By Alyssa Edmunds
I’ve always preferred game shows like "Jeopardy" over reality TV shows about beauty pageants. However, when I was in middle school, I remember watching "Toddlers & Tiaras" with my mom. It always made me sad to watch because the little girls’ parents placed so much importance on winning pageants and perpetuating ideas of conventional beauty, rather than just letting their daughters have fun and be kids. Most of all, I wondered how the elementary-aged girls on that show ever had time for school and homework.
I realize there exists an entire camp that doesn’t put much emphasis on women and school -- let alone STEM studies -- despite research showing time and time again that women have the same abilities in science and math as men. Furthermore, when women do pursue careers in STEM, they are thought to be less feminine. Camille Schrier, a biochemist and Virginia beauty pageant contestant, shattered that stereotype when she displayed her science skills and looked stunning while doing it, showing that femininity and intelligence certainly do coexist.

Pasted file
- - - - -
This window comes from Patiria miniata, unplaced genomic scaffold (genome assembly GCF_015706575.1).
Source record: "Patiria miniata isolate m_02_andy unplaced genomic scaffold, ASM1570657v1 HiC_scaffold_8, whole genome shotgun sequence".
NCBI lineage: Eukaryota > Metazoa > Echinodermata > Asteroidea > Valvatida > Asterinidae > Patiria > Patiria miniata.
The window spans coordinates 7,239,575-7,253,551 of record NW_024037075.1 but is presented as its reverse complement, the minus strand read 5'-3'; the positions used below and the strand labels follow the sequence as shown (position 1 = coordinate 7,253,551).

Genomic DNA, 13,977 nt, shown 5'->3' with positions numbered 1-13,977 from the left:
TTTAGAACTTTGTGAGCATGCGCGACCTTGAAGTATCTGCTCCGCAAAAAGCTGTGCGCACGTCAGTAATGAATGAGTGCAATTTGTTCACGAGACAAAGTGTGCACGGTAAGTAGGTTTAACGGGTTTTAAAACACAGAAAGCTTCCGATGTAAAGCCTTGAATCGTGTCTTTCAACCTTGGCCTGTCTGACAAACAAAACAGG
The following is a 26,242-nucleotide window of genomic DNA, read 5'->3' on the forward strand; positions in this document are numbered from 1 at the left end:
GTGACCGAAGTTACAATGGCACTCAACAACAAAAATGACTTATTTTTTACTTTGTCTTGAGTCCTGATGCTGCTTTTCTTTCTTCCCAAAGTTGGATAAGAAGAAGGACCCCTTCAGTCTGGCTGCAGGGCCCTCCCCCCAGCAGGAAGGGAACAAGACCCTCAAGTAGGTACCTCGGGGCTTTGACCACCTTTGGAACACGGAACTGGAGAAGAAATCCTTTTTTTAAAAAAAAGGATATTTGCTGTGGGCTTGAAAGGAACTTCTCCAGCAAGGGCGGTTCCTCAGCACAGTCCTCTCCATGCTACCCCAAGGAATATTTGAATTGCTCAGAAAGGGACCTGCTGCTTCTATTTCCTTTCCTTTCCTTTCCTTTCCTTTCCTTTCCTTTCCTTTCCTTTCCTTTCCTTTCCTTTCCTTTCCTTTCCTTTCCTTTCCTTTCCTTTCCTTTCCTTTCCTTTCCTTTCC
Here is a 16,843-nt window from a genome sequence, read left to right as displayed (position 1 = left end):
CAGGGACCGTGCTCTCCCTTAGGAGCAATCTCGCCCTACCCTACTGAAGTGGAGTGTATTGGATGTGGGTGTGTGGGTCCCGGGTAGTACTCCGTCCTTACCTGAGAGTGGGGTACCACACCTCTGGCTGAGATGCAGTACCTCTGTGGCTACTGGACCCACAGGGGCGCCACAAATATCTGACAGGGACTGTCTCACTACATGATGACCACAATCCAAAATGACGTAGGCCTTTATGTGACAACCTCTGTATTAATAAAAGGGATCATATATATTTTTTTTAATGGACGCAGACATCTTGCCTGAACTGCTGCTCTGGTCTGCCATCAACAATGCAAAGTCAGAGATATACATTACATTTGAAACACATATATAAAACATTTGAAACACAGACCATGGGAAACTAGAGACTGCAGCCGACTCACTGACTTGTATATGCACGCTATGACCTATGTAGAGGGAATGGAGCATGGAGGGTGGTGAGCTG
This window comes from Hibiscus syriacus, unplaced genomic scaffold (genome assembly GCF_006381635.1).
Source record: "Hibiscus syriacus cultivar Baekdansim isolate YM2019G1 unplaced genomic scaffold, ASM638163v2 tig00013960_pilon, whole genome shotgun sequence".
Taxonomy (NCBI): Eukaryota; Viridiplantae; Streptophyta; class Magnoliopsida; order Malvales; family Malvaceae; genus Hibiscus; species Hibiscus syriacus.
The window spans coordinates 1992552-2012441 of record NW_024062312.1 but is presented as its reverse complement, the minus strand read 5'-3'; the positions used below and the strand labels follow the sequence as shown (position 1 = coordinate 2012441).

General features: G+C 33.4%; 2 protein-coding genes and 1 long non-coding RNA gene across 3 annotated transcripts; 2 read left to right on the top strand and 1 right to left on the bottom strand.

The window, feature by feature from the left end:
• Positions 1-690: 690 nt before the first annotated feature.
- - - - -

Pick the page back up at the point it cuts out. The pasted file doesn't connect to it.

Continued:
For her talent portion of the pageant, Schrier demonstrated the catalytic decomposition of hydrogen peroxide, better known as the elephant toothpaste reaction. She wowed the crowd with the blue and orange foam explosion and was crowned Miss Virginia.
According to Schrier, the Miss America pageant is changing and is no longer a competition that parades women around in bathing suits and mocks their answers to complex questions when they are given less than a minute to formulate an answer. Now, the Miss America pageant aims to focus more on inclusivity and empowerment.
I applaud Schrier for debunking the stereotype that pageant girls are ditzy and brainless and showing that talent can come from academic pursuits. I hope that her win showed young girls that beauty and intelligence are not mutually exclusive.
Alyssa Edmunds is Chemical Processing’s social media intern and a student at The Ohio State University. She is studying Actuarial Science. While she hasn’t appeared on "Jeopardy" -- yet -- she did represent her high school on "Academic Challenge," a televised quiz show that pits Cleveland, Ohio-based schools against each other in a battle of brains.